The Extraordinary Benefits of Yoga for AFib
Atrial fibrillation (AFib) is a frightening condition, but huge gains have been made in treatment over the past few decades. Today, there are plenty of medications designed to bring your heart rhythm back down to a healthy level, and many people live perfectly comfortable lives after a single catheter ablation or once they find the right drug for their body.
However, AFib recurrence continues to be a big problem, and without some smart lifestyle changes, it can be difficult to overcome the discomfort. Fortunately, complementary therapies have also made a big impact in AFib management, and yoga is at the head of the pack.
What Yoga Can Do for Your Heart
Yoga may seem like a simple exercise routine, but it’s more complex than that. An ancient practice that has been used to rejuvenate, heal, and energize the body, yoga is no longer a health trend — it’s a proven cardiovascular therapy.
One recent study published in the Journal of Thoracic Disease that followed 52 AFib patients found that a regular yoga practice brought a significant decrease in symptomatic and non-symptomatic AFib episodes, as well as a reduction in blood pressure and heart rate. Ultimately, patients felt less anxious, less depressed, and less symptomatic than they had before starting the yoga program.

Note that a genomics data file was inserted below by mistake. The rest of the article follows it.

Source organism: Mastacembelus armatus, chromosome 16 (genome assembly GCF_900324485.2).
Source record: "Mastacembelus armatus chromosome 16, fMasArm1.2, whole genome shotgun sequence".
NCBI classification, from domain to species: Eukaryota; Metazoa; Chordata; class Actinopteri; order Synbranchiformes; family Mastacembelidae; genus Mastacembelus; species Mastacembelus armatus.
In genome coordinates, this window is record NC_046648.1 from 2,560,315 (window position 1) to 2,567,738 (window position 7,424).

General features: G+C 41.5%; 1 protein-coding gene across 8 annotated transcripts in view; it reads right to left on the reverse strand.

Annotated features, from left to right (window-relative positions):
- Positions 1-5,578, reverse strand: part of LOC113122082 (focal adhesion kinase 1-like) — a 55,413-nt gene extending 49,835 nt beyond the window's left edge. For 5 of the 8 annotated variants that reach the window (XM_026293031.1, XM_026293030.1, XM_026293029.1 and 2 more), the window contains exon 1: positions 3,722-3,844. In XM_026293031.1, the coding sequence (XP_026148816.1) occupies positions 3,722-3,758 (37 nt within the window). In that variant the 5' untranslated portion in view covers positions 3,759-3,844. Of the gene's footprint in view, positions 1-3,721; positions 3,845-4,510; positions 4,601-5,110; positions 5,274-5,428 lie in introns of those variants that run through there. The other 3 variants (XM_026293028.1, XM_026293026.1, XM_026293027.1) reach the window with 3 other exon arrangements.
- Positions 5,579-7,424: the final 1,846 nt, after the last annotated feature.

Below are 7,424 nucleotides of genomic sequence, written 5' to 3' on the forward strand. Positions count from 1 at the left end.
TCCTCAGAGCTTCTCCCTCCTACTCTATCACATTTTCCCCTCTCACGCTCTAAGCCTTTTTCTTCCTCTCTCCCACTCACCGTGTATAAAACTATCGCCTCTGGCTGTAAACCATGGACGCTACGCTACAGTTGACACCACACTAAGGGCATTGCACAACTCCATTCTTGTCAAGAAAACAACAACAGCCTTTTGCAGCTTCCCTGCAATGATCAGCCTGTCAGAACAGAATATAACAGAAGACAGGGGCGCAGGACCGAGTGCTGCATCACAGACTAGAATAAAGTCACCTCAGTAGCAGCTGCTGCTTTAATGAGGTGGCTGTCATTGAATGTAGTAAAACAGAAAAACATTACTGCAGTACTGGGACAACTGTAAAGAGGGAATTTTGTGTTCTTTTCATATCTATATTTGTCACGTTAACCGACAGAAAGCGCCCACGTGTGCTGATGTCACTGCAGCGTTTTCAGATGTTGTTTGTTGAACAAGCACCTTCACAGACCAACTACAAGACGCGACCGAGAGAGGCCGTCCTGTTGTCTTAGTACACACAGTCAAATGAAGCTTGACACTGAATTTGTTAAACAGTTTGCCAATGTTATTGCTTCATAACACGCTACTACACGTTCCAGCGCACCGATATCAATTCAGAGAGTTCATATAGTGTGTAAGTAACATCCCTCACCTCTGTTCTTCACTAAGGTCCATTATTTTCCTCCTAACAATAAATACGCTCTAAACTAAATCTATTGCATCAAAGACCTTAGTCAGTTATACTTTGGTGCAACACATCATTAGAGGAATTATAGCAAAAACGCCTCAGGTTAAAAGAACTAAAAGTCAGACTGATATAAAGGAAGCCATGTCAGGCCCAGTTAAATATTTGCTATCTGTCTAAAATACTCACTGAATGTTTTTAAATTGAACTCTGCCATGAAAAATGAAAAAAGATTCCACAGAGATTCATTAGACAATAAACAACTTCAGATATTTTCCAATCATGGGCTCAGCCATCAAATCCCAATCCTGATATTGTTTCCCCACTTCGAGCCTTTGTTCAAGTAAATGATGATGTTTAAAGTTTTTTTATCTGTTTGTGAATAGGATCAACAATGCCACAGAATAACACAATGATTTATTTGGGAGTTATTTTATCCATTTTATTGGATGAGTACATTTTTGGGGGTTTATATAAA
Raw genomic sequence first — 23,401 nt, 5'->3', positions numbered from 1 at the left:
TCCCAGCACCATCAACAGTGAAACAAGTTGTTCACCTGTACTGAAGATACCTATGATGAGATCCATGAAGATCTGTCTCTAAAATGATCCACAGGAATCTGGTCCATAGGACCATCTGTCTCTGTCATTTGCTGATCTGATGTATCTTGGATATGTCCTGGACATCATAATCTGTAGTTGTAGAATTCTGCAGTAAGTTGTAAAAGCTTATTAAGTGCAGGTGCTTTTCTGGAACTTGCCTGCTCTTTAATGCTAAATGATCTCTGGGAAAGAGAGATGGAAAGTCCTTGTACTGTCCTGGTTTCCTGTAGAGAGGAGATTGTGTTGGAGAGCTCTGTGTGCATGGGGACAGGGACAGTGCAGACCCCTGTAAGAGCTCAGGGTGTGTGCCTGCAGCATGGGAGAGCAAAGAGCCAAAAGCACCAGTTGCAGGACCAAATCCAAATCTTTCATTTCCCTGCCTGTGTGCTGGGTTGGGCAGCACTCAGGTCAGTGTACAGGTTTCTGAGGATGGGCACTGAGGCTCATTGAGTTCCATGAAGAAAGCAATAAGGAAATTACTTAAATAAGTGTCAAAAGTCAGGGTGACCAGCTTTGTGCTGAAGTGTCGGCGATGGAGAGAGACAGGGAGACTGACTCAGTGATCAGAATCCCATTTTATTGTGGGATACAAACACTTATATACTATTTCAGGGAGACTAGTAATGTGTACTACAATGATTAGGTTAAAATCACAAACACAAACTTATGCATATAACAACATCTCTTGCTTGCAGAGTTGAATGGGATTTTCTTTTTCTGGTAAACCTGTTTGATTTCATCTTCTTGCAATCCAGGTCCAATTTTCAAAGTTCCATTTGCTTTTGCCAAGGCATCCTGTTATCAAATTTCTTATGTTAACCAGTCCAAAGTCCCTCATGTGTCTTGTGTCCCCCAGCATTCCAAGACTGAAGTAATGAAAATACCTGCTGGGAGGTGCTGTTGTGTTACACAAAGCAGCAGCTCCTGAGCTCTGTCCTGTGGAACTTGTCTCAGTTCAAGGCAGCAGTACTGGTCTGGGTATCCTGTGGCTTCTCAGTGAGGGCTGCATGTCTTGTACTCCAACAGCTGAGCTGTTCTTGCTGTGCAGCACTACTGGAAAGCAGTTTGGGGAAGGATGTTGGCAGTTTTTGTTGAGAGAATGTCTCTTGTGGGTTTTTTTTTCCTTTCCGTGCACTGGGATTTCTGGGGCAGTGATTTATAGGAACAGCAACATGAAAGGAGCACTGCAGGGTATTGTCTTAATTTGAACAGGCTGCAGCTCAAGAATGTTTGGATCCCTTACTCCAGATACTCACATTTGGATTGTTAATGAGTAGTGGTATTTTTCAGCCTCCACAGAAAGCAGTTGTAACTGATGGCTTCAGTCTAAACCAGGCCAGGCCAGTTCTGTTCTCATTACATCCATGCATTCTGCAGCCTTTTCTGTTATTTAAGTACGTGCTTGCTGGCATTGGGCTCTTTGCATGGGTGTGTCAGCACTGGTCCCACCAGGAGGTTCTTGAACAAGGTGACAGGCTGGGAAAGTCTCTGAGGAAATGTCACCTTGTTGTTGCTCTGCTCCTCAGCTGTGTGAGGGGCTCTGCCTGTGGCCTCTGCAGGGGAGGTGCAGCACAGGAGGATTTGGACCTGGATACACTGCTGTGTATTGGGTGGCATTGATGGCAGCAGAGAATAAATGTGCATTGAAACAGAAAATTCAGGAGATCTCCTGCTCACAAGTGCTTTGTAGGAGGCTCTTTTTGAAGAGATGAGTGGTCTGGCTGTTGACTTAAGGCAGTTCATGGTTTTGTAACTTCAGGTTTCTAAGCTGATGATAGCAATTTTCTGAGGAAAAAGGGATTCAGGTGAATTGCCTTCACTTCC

What is it about yoga that works so well for AFib patients? As it turns out, there are a few key physiological improvements that come with a regular yoga practice.
Body Rhythm Connections
The human body has different rhythms (like brain waves, heartbeat, and breath), and though it’s natural to think of them as separate, they are actually interconnected. If you’ve ever noticed how a deep breath can calm you down, you’ll realize certain actions can impact other physiological reactions.
And while you may not be able to think your heart rate back down to normal, you may be able to breathe it into a healthier zone.
In yoga, breath is just as important as movement, and you can augment your breath to slow down (or fire up) your metabolism. Rather than trying to push yourself through a powerful routine, concentrate on meditative yoga practices that allow you space and energy to focus on even, controlled breathing.
You’ll notice right away that how you choose to breathe will affect your heartbeat, and that is an empowering discovery.
Yoga Relieves Stress
You’ve likely heard it before, but it deserves to be said again: yoga is an incredible stress relief.
Of course, there are different types of yoga, and each can bring different results, but a hatha, yin, or gentle vinyasa practice is your gateway to calmer thoughts, less anxiety, and even moods — and all of these reduce your chances of experiencing another AFib episode.
When you learn to focus your mind and clear away distractions, you will find your worries fade into the distance. Yoga has been shown to decrease sympathetic nervous system activity, which lowers your resting heart rate.
It has also been shown to decrease oxidative stress and inflammation, an important step toward healthier cardiovascular function.
Breathing Techniques Help Anytime, Anywhere